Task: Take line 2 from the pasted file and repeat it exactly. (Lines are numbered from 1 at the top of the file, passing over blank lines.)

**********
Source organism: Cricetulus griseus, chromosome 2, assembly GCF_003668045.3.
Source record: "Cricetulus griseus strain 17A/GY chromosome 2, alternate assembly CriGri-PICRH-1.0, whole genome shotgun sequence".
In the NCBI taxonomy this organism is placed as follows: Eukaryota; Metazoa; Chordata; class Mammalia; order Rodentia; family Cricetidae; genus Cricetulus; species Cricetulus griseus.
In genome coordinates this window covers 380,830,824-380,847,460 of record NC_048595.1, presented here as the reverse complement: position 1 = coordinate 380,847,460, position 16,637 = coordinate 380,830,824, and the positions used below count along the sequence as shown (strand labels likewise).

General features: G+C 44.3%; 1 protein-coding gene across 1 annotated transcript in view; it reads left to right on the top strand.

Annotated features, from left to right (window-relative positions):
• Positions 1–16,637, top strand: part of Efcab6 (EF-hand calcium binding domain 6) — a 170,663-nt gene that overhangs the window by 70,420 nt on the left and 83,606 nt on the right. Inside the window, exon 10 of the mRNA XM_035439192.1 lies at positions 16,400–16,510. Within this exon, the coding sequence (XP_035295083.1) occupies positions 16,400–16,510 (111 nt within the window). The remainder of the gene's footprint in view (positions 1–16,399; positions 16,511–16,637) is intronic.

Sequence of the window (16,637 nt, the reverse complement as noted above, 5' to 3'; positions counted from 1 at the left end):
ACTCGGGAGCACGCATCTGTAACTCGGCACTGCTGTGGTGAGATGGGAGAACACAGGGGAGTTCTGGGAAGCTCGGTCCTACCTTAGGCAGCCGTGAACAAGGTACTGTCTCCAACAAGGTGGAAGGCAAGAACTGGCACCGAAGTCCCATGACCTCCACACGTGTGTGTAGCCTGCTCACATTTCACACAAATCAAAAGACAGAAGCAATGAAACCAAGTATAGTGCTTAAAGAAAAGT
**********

Source record: "Cricetulus griseus strain 17A/GY chromosome 2, alternate assembly CriGri-PICRH-1.0, whole genome shotgun sequence".